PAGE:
Zimmer maintains that the U.S. military has investigated the possibility of using sound as a non-lethal weapon, and such weapons have been used by the Navy to ward off pirates and by police for crowd control. “But these weapons work because they are insufferably loud, and if one were used against diplomats in Cuba, there would be no mystery about it.”
Therefore, speculation has turned to the use of a device that produces ultrasound, which is sound outside the range of human hearing, because its frequencies are too high. But there are various difficulties with an ultrasound device explanation of the events at the U.S. embassy in Cuba. Ultrasound cannot travel long distances, and it would not be able to penetrate the walls at the U.S. embassy. These difficulties could be overcome by using a big weapon, “a massive vehicle topped with a giant sound cannon,” but this would be easy to detect. If a smaller devise were placed inside the building, the interior walls would block the waves. Moreover, ultrasound would not produce the mild brain injury that is among the various reported symptoms. The ultrasound devise explanation does not make sense, given the facts that have been presented.
As a result of the lack of plausibility of an ultrasound device, Borger and Jaekl suggest the possibility of a psychogenic explanation, also known as mass hysteria. They quote Robert Bartholomew, author of books on mass hysteria: “None of this makes sense until you consider the psychogenic explanation.” And they cite Mark Hallett, the head of the human motor control section of the U.S. National Institute of Neurological Disorders and Stroke and president of the International Federation of Clinical Neurophysiology: “From an objective point of view, it’s more like mass hysteria than anything else. . . . There are a very large number of individuals that have relatively vague complaints. . . . If it is mass hysteria, that would clarify all the mystery. . . . These people are all clustered together in a somewhat anxious environment, and that is exactly the situation that precipitates something like this. Anxiety may be one of the critical factors.” They also cite Jon Stone, a neurologist at the University of Edinburgh, who observed that the outbreak may have started with one or two people with headaches or hearing problems, and it spread to others in a high-stress atmosphere.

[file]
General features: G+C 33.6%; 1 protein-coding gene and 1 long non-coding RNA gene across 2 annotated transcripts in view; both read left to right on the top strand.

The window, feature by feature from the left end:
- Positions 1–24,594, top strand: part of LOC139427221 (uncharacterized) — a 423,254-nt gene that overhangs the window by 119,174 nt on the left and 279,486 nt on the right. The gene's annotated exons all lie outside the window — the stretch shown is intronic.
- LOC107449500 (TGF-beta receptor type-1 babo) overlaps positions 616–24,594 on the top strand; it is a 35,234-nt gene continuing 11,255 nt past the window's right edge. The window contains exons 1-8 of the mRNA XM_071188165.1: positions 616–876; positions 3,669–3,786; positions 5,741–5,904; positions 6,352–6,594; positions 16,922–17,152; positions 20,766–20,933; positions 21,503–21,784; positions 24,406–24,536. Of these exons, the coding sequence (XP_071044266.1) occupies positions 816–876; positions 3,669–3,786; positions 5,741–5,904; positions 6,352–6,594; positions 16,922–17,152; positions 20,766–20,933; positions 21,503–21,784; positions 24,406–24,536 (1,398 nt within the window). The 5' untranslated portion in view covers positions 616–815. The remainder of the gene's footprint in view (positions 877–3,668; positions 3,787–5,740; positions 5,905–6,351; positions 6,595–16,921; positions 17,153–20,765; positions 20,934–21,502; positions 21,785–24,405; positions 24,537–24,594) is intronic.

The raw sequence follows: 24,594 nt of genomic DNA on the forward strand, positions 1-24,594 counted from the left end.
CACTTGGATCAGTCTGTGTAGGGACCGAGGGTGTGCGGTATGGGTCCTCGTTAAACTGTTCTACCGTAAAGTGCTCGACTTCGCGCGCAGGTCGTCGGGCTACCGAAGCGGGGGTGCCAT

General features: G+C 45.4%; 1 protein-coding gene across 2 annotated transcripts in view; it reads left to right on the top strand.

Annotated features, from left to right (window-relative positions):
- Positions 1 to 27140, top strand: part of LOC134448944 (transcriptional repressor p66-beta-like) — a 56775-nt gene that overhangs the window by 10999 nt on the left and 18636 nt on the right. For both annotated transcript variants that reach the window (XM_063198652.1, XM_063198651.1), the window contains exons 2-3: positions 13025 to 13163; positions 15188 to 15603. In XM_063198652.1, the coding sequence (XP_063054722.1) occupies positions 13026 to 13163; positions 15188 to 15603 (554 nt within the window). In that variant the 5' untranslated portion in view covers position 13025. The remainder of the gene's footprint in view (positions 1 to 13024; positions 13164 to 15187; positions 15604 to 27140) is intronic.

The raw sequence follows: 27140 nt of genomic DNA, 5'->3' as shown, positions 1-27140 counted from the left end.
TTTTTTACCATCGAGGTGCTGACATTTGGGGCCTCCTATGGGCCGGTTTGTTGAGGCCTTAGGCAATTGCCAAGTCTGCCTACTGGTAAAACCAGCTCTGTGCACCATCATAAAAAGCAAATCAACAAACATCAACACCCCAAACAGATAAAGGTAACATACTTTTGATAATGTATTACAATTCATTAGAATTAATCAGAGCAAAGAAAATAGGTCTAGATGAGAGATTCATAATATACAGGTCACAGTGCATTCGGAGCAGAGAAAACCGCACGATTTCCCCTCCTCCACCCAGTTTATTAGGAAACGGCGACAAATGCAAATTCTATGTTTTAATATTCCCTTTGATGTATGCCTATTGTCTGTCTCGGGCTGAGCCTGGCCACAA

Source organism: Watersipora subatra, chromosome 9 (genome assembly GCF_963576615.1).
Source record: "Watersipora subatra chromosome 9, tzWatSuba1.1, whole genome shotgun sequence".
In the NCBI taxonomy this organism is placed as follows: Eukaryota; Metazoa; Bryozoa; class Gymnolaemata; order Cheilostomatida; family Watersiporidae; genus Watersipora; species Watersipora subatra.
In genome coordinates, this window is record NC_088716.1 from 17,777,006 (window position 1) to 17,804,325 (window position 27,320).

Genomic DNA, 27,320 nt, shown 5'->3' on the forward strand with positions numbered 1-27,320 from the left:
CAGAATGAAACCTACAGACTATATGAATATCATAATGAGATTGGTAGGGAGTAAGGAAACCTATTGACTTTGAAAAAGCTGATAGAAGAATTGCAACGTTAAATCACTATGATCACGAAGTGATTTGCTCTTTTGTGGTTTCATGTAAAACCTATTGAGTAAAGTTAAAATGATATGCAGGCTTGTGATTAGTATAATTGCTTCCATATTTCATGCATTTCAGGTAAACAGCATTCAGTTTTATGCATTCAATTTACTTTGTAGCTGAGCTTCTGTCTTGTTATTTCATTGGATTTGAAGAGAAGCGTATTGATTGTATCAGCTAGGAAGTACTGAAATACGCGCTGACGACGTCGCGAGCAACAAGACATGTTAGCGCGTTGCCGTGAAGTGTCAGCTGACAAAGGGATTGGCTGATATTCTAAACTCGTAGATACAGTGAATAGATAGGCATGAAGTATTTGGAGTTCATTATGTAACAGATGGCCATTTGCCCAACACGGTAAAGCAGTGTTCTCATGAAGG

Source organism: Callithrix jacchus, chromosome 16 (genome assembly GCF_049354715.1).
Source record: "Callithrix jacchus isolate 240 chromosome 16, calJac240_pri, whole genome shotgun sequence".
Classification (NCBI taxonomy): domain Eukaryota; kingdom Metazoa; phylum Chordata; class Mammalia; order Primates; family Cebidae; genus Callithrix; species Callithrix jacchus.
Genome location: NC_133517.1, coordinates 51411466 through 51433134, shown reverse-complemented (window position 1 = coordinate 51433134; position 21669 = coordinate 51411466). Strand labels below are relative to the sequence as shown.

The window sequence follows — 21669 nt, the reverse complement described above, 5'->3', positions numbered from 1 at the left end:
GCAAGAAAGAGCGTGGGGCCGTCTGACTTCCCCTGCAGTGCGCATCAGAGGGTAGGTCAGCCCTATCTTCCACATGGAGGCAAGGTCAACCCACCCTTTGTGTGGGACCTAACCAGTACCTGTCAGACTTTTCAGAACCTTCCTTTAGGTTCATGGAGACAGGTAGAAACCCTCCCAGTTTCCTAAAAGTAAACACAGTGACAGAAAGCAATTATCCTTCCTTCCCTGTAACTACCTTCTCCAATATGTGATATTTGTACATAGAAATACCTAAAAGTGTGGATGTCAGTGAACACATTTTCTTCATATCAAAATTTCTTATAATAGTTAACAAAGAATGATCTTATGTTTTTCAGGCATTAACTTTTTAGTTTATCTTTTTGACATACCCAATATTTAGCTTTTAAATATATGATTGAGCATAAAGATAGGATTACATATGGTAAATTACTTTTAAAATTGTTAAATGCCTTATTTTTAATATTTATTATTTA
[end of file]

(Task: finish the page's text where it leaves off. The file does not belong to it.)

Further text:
No one should think that Cuba is a hostile environment for U.S. diplomats in Cuba. Neither the Cuban leadership nor the Cuban people is hostile to people from other countries, including diplomats from the United States. To be sure, there is tension, as a result of the fact that some members of the U.S. diplomatic staff have been directly involved in supporting “dissidents” in Cuba, in violation of Cuban laws. But even with respect to this situation, Cuba protests such interference in Cuban affairs and calls for respect of international diplomatic norms, but it has not taken action against those engaged in such activities, even though Cuban intelligence services know which diplomats are involved.
However, inasmuch as Cuba is a focal point of confrontation between savage neoliberal capitalism and the Third World project of national and socialist liberation, and given that the U.S. blockade of Cuba has been condemned by the world, a post in Cuba is possibly one of the more stressful assignments for U.S. diplomatic personnel. And the election of Trump may have created a more stressful situation. For U.S. diplomats in Cuba, there emerged with Trump’s election a number of questions, for which there was no immediate answer. What would the policy of the new president be with respect to Cuba? What posture should a staff member adopt with respect to Cuba before representatives of the new administration? What does the election of Trump mean for one’s diplomatic career? There are reasons for thinking that the U.S. embassy in Havana has been a stressful environment since November 2016, which is when the State Department first heard of the “attacks.”
The positing in The Guardian article of a psychogenic explanation emerges from the fact the sonic weapon claim is viewed as nonsensical. But rather than a psychogenic phenomenon, there is the possibility that the entire affair is a politically-motivated construction. Inasmuch as disinformation campaigns generally include truth in some details, we would suspect that the story was not constructed out of nothing. Perhaps there were a few cases of a mysterious illness, and the construction of the sonic attack story was convenient politically. As Cubans would say, they made a storm out of a glass of water.
Perhaps we will learn more about this strange affair in the future; perhaps not. But we can be sure that there is no reason to doubt Cuban insistence that it has no responsibility in the affair.